Reports). [Featured in the “News of the Week” by
Science, Nature, and New Scientist]
Pyle, L.J., Narbonne, G.M., Nowlan, G.S., Xiao, S, and
James, N.P., 2006, Early Cambrian metazoan eggs, embryos, and
phosphatic microfossils from northwestern Canada. Journal of
Paleontology 80: 811-825.
A.H., Walter, M.R., Narbonne, G.M., and Christie-Blick, N., 2006,
The Ediacaran Period: A new addition to the geologic time
scale. Lethaia 39:13-30. (PDF)
G.M. 2005, The Ediacara biota: Neoproterozoic origin of animals
and their ecosystems. Annual Reviews of Earth and Planetary
Sciences 33: 13.1-13.22. (PDF)
G.M. 2004, Modular construction of complex early Ediacaran life
forms. Science 305: 1141-1144. (PDF)
Selected as Cover photograph: --CLICK
Selected as one of the top 100 science
discoveries (#46) for 2004 by Discover Magazine.
A.H., Walter, M.R., Narbonne, G.M., and Christie-Blick, N. 2004,
A new period for the geologic time scale. Science 305:
Selected as one of the top 100 science
discoveries (#42) for 2004 by Discover Magazine.
M., Narbonne, G.M. and Anderson, M.M., 2004, Morphometrics of the
Ediacaran frond Charniodiscus from the Mistaken Point Formation,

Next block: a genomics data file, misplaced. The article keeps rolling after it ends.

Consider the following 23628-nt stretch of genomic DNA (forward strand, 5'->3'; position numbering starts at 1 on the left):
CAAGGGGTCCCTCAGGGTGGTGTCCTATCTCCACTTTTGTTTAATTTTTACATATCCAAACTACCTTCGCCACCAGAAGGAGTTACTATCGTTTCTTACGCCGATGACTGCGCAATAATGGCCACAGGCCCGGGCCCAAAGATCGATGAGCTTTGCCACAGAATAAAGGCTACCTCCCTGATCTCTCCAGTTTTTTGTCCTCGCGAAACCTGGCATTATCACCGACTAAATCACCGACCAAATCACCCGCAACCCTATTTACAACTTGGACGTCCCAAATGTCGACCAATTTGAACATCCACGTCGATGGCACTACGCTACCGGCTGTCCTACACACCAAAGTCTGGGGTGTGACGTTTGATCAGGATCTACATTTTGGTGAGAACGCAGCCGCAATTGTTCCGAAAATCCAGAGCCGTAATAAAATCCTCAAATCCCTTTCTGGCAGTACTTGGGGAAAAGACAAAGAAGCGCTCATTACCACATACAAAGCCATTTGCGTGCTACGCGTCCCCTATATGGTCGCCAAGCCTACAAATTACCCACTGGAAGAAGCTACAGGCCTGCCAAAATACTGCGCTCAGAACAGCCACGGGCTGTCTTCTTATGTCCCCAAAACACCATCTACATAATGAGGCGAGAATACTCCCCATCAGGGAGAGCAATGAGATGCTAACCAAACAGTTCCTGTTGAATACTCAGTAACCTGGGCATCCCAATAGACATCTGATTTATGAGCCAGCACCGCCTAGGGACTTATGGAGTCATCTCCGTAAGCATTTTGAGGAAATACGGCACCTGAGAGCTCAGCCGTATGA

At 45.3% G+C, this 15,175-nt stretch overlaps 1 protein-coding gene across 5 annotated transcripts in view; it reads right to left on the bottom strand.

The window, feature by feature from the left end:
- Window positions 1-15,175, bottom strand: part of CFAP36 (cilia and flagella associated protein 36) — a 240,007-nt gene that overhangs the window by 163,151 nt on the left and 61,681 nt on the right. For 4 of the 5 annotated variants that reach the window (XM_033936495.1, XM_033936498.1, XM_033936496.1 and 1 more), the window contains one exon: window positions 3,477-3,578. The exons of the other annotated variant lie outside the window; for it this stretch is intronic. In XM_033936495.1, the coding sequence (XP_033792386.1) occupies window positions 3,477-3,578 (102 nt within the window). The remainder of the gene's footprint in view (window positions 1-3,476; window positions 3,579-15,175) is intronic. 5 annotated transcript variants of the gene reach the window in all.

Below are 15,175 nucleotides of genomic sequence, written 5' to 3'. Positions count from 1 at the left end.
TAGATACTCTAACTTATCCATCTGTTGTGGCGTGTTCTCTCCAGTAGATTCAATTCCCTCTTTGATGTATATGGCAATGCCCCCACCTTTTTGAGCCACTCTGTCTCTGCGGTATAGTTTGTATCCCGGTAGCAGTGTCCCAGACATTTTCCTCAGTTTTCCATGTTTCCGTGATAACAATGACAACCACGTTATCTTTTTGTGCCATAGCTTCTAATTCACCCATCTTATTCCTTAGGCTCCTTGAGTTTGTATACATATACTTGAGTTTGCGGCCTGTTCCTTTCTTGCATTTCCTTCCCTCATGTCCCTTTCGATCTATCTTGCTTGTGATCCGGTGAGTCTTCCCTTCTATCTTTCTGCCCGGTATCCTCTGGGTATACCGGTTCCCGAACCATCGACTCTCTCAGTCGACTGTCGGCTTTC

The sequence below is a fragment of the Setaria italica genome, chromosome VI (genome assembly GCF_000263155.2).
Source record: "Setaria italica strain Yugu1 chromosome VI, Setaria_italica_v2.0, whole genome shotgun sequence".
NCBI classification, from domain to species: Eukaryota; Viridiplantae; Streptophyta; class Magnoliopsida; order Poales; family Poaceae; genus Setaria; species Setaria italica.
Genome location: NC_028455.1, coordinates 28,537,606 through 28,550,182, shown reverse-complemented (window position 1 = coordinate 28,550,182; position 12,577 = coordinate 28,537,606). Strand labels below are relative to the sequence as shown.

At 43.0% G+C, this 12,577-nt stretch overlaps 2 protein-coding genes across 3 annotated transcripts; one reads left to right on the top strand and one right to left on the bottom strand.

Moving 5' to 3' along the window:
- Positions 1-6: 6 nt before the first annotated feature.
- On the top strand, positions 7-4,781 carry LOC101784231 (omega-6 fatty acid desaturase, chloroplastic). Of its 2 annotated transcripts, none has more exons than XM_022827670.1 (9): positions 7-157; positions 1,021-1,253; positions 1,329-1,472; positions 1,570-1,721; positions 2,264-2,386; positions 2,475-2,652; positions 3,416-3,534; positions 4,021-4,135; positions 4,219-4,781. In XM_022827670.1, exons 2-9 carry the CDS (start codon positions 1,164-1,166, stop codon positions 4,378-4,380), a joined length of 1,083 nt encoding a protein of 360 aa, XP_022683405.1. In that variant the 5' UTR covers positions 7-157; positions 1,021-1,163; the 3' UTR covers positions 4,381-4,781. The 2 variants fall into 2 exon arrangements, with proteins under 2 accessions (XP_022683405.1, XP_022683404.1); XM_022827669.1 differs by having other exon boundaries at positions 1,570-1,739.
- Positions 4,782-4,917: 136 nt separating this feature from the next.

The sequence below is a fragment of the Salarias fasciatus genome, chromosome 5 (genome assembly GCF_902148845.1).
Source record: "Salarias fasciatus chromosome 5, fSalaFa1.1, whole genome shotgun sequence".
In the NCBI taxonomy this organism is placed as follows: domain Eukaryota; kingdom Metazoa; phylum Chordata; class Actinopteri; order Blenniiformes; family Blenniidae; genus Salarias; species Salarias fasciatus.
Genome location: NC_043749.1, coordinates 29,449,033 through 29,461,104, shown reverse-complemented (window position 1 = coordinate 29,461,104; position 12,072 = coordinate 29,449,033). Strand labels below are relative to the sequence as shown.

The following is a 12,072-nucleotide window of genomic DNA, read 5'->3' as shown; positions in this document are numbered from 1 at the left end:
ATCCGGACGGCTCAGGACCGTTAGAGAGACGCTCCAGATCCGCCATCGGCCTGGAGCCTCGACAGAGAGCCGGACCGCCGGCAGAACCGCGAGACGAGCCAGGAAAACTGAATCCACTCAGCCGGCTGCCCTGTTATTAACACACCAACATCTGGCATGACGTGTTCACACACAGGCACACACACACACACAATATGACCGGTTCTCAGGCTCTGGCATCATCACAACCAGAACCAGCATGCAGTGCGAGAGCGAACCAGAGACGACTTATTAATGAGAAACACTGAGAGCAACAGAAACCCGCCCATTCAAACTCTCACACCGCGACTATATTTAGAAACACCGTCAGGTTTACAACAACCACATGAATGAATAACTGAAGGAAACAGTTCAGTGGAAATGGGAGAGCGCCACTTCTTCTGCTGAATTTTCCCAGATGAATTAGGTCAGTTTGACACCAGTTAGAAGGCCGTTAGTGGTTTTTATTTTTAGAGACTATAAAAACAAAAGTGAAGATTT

Newfoundland. Journal of Paleontology 78: 827-837.
M.E., Narbonne,G.M., Gehling, J.G., Greentree, C, and Anderson, M.M.
2004, Thectardis avalonensis: A new Ediacaran fossil from
Mistaken Point, Newfoundland. Journal of Paleontology,
78: 1031-1036. (PDF)
L.J., Narbonne, G.M., James, N.P., Dalrymple, R.W., and Kaufman,
A.J., 2004, Integrated Ediacaran chronostratigraphy, Wernecke
Mountains, northwestern Canada. Precambrian Research 132:
G.M. and Gehling, J.G., 2003, Life after Snowball: the oldest
complex Ediacaran fossils. Geology 31: 27-30.
For images of these fossils --CLICK
M.E., Narbonne,G.M., and Gehling, J.G., 2003, Paleoecology of the
oldest- known animal communities: Ediacaran assemblages at Mistaken
Point, Newfoundland. Paleobiology 29: 527-544.
D. A., Dalrymple, R.W., Narbonne, G.M., Gehling, J.G., and Clapham.
M.E., 2003, Environmental analysis of the late Neoproterozoic
Mistaken Point and Trepassey Formations, southeastern Newfoundland:
paleobiological and tectonic implication. Canadian Journal
of Earth Sciences 40: 1375-1391. (PDF)
M.E. and Narbonne, G.M., 2002, Ediacaran epifaunal tiering,
Geology 30: 527-544. (PDF)
MacNaughton, R.B., Narbonne, G.M., and Dalrymple, R.W., 2000,
Neoproterozoic slope deposits, Mackenzie Mountains, NW Canada:
Implications for passive-margin development and Ediacaran faunal
ecology. Canadian Journal of Earth Sciences, 37:
Gehling, J.G., Narbonne, G.M. and Anderson, M.A., 2000, The
first named Ediacaran body fossil, Aspidella
terranovica,. Palaeontology , 43: 427-456.
Please contact me at firstname.lastname@example.org
to discuss potential thesis topics.